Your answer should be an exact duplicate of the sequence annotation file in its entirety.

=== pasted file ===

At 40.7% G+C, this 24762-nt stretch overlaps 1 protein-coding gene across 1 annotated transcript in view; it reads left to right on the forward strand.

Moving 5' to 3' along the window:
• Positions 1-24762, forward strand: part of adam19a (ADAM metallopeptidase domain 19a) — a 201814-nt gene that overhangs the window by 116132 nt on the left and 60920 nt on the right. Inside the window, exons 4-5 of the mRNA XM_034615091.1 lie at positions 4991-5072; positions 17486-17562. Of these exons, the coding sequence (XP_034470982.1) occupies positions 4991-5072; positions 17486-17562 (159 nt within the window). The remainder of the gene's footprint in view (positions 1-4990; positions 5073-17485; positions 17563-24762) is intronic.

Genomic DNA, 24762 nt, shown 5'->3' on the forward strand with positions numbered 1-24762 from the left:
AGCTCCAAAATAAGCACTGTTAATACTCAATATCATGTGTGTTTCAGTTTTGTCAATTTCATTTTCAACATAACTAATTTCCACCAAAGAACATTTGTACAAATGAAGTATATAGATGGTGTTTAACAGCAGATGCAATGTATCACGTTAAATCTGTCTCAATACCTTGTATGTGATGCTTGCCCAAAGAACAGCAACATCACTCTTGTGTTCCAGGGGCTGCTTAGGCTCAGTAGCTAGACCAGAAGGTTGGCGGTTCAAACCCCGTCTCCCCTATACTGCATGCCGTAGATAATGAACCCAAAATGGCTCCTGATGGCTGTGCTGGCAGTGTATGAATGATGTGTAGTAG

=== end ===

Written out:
At 40.7% G+C, this 24762-nt stretch overlaps 1 protein-coding gene across 1 annotated transcript in view; it reads left to right on the forward strand.

Moving 5' to 3' along the window:
• Positions 1-24762, forward strand: part of adam19a (ADAM metallopeptidase domain 19a) — a 201814-nt gene that overhangs the window by 116132 nt on the left and 60920 nt on the right. Inside the window, exons 4-5 of the mRNA XM_034615091.1 lie at positions 4991-5072; positions 17486-17562. Of these exons, the coding sequence (XP_034470982.1) occupies positions 4991-5072; positions 17486-17562 (159 nt within the window). The remainder of the gene's footprint in view (positions 1-4990; positions 5073-17485; positions 17563-24762) is intronic.

Genomic DNA, 24762 nt, shown 5'->3' on the forward strand with positions numbered 1-24762 from the left:
AGCTCCAAAATAAGCACTGTTAATACTCAATATCATGTGTGTTTCAGTTTTGTCAATTTCATTTTCAACATAACTAATTTCCACCAAAGAACATTTGTACAAATGAAGTATATAGATGGTGTTTAACAGCAGATGCAATGTATCACGTTAAATCTGTCTCAATACCTTGTATGTGATGCTTGCCCAAAGAACAGCAACATCACTCTTGTGTTCCAGGGGCTGCTTAGGCTCAGTAGCTAGACCAGAAGGTTGGCGGTTCAAACCCCGTCTCCCCTATACTGCATGCCGTAGATAATGAACCCAAAATGGCTCCTGATGGCTGTGCTGGCAGTGTATGAATGATGTGTAGTAG